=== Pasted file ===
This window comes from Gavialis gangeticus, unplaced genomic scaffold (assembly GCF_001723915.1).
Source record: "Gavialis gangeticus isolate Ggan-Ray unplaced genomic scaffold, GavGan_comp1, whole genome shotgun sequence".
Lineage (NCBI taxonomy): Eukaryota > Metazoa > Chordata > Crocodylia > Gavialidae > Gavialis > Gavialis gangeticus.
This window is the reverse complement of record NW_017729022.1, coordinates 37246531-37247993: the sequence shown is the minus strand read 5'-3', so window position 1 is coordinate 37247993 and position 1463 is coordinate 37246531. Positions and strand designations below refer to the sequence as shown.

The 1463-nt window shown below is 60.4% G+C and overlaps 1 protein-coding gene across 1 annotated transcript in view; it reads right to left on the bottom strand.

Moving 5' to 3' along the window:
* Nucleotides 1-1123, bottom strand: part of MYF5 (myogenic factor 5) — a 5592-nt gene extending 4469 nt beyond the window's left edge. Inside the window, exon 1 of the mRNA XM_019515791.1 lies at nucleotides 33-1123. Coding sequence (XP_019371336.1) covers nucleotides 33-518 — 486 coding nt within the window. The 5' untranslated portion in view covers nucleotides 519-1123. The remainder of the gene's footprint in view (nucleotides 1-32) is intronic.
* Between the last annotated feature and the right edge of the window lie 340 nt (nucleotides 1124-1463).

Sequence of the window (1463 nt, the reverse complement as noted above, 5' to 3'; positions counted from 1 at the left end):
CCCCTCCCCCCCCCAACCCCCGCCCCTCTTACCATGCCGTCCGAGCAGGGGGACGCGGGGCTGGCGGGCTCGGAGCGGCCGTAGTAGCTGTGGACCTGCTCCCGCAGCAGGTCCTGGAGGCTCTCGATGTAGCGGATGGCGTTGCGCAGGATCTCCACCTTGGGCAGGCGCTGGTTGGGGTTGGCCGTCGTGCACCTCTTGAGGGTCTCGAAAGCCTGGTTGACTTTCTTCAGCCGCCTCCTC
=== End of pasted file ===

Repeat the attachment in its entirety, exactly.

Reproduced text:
This window comes from Gavialis gangeticus, unplaced genomic scaffold (assembly GCF_001723915.1).
Source record: "Gavialis gangeticus isolate Ggan-Ray unplaced genomic scaffold, GavGan_comp1, whole genome shotgun sequence".
Lineage (NCBI taxonomy): Eukaryota > Metazoa > Chordata > Crocodylia > Gavialidae > Gavialis > Gavialis gangeticus.
This window is the reverse complement of record NW_017729022.1, coordinates 37246531-37247993: the sequence shown is the minus strand read 5'-3', so window position 1 is coordinate 37247993 and position 1463 is coordinate 37246531. Positions and strand designations below refer to the sequence as shown.

The 1463-nt window shown below is 60.4% G+C and overlaps 1 protein-coding gene across 1 annotated transcript in view; it reads right to left on the bottom strand.

Moving 5' to 3' along the window:
* Nucleotides 1-1123, bottom strand: part of MYF5 (myogenic factor 5) — a 5592-nt gene extending 4469 nt beyond the window's left edge. Inside the window, exon 1 of the mRNA XM_019515791.1 lies at nucleotides 33-1123. Coding sequence (XP_019371336.1) covers nucleotides 33-518 — 486 coding nt within the window. The 5' untranslated portion in view covers nucleotides 519-1123. The remainder of the gene's footprint in view (nucleotides 1-32) is intronic.
* Between the last annotated feature and the right edge of the window lie 340 nt (nucleotides 1124-1463).

Sequence of the window (1463 nt, the reverse complement as noted above, 5' to 3'; positions counted from 1 at the left end):
CCCCTCCCCCCCCCAACCCCCGCCCCTCTTACCATGCCGTCCGAGCAGGGGGACGCGGGGCTGGCGGGCTCGGAGCGGCCGTAGTAGCTGTGGACCTGCTCCCGCAGCAGGTCCTGGAGGCTCTCGATGTAGCGGATGGCGTTGCGCAGGATCTCCACCTTGGGCAGGCGCTGGTTGGGGTTGGCCGTCGTGCACCTCTTGAGGGTCTCGAAAGCCTGGTTGACTTTCTTCAGCCGCCTCCTC